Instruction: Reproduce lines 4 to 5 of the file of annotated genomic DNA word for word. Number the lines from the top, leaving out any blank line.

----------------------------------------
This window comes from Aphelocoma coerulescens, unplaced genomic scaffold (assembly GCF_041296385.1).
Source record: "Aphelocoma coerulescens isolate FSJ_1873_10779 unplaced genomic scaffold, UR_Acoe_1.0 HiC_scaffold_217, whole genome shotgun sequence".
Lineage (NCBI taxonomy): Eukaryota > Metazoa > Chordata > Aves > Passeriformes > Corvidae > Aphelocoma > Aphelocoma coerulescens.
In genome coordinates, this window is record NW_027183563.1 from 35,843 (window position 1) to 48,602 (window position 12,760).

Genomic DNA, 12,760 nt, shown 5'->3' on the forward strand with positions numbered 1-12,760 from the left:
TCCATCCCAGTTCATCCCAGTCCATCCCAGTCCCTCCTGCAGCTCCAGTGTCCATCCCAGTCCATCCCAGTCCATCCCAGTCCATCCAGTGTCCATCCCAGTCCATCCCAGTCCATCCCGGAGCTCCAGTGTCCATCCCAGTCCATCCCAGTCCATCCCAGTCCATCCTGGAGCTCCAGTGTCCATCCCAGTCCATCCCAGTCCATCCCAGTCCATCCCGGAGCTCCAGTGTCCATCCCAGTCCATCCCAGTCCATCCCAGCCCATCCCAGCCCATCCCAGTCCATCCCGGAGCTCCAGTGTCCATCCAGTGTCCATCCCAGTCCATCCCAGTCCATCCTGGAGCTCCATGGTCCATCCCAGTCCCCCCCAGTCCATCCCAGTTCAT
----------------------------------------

In genome coordinates, this window is record NW_027183563.1 from 35,843 (window position 1) to 48,602 (window position 12,760).

Genomic DNA, 12,760 nt, shown 5'->3' on the forward strand with positions numbered 1-12,760 from the left: